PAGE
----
According to the Air Conditioning Contractors of America (ACCA), a survey of its members showed a slight increase in optimism for their business outlook. Data from the construction industry, one of the prime indicators for the HVAC market, also showed faint signs of improvement, though economists warned that the market is still not stable.
ACCA reported that its Contractor Comfort Index (CCI) for May 2010 inched up just slightly over the prior month. The CCI is a measure of contractor attitudes toward short-term economic growth. The May index was 68, up just three points over 65 in April.
The CCI is calculated based on a survey of the association’s contractor members, who are asked how positive they feel about new business prospects, existing business activity, and expected staffing decisions in the short-term future. Weighted and averaged into one number, a CCI of 50 or above reflects anticipated growth.
“The CCI tool was introduced in February, so we always keep in mind its newness as it builds a picture over time,” said Kevin Holland, ACCA vice president for business operations and membership. “However, as a snapshot of current attitudes, it is clear that ACCA members are putting the cautious in cautiously optimistic.”
He added, “It will be very interesting to see how the index moves throughout the peak cooling season.” The next index number will be released during the last week of June.
Recent reports from the construction industry also showed positive economic indications. According to the Associated Builders and Contractors (ABC), construction backlog has increased in 2010. ABC estimates how much construction work is under contract to be completed in the future. ABC reported that the average backlog in the first quarter of 2010 (6.07 months) was up 4.5 percent compared to the fourth quarter of 2009 (5.81 months).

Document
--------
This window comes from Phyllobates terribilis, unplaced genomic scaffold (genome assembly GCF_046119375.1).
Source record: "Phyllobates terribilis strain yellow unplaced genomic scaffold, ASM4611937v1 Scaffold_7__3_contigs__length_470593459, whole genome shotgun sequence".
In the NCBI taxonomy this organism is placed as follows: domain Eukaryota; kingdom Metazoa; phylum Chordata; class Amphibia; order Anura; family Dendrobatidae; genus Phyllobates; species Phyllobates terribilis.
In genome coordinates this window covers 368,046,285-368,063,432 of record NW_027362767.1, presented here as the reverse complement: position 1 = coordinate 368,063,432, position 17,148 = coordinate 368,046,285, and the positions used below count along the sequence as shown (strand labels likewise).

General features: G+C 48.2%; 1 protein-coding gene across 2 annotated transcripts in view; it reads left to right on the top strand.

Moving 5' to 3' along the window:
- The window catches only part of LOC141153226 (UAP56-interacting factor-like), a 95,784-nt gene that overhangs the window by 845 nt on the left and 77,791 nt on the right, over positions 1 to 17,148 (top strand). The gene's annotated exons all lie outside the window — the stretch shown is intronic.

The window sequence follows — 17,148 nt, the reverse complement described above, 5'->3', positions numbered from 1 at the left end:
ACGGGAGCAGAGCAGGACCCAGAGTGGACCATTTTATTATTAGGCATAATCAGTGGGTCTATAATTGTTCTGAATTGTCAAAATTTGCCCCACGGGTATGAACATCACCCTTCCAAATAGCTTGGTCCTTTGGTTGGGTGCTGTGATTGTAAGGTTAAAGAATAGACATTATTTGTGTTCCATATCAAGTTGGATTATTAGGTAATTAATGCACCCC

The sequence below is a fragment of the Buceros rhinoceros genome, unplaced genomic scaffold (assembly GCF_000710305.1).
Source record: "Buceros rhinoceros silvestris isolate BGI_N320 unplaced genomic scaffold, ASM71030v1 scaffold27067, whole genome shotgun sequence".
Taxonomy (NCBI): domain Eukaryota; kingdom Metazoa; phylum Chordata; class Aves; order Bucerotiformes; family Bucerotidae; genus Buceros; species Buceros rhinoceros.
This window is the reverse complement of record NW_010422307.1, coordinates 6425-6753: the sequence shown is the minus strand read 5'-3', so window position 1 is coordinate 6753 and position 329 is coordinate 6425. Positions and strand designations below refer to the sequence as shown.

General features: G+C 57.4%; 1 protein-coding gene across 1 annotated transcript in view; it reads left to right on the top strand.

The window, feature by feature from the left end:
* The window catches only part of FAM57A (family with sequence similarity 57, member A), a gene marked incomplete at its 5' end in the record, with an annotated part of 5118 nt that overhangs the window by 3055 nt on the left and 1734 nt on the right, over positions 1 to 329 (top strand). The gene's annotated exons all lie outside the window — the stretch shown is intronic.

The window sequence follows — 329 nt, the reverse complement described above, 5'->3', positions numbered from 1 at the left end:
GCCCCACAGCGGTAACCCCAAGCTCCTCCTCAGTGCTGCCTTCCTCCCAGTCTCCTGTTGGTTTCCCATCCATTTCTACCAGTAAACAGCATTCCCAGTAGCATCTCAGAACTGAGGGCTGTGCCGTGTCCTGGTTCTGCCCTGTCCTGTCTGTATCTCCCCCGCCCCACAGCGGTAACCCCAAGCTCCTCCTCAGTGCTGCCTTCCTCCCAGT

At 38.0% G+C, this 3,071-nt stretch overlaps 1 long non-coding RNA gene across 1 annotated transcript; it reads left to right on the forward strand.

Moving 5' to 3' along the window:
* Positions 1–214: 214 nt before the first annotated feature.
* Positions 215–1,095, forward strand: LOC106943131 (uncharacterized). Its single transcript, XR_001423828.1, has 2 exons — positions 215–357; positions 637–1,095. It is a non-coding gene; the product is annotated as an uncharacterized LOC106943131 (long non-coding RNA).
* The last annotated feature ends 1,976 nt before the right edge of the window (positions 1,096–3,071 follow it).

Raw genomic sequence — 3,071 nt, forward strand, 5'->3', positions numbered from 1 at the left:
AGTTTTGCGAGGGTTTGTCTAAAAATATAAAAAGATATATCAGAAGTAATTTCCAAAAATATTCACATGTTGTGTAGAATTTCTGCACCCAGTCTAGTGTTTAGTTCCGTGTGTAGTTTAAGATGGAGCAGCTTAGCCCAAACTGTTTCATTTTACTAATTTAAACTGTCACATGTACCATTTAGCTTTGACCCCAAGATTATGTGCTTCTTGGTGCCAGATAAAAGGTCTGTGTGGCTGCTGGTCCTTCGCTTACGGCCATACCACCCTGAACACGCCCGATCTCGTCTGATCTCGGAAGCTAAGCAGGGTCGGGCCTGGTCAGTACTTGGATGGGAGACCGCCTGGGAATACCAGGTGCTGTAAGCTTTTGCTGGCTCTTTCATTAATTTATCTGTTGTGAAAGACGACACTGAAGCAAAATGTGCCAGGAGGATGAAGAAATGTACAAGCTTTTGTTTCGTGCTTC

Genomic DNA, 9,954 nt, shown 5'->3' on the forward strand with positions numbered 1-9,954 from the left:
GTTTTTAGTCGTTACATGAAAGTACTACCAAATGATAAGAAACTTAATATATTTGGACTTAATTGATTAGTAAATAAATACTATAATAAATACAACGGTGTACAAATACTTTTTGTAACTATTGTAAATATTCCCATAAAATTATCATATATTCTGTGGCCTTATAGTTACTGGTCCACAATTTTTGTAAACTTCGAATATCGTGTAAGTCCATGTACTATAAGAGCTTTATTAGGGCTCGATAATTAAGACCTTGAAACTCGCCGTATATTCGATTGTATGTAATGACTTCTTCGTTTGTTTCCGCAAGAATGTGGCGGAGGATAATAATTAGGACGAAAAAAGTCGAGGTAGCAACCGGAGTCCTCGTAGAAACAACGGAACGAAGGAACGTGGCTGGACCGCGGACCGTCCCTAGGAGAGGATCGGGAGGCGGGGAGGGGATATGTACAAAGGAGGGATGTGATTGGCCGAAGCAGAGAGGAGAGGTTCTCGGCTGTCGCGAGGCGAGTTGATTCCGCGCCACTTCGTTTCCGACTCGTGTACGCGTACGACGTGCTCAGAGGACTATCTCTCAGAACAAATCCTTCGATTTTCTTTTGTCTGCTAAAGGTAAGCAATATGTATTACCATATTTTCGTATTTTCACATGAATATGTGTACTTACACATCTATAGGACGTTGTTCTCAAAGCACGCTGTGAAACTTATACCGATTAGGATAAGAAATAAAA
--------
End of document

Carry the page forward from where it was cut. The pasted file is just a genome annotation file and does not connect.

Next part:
“However,” ABC chief economist Anirban Basu said, “the overall impact of the recession may not be at an end or approaching an end. It remains too soon to tell whether the current momentum will continue through 2011.” Basu said that the expectation is that backlog will remain stable or better over the next few months, but forces such as tight credit, high vacancy rates, and decreasing stimulus funds may have a negative impact.
Construction employment is also edging up, according to data released by the Bureau of Labor Statistics (BLS). The BLS reported an increase of 26,000 jobs in March and an increase of 14,000 jobs in April. All of these construction jobs were gained in the nonresidential sector. “It is encouraging that a solid majority of states added construction jobs in April and that more states are reporting back-to-back monthly gains,” said Ken Simonson, chief economist of the Associated General Contractors of America (AGC).
But he also cautioned, “Aside from temporary stimulus projects and a fragile housing market, demand for new construction remains depressed for the foreseeable future. As a result, construction employment won’t return to pre-downturn levels for many months.”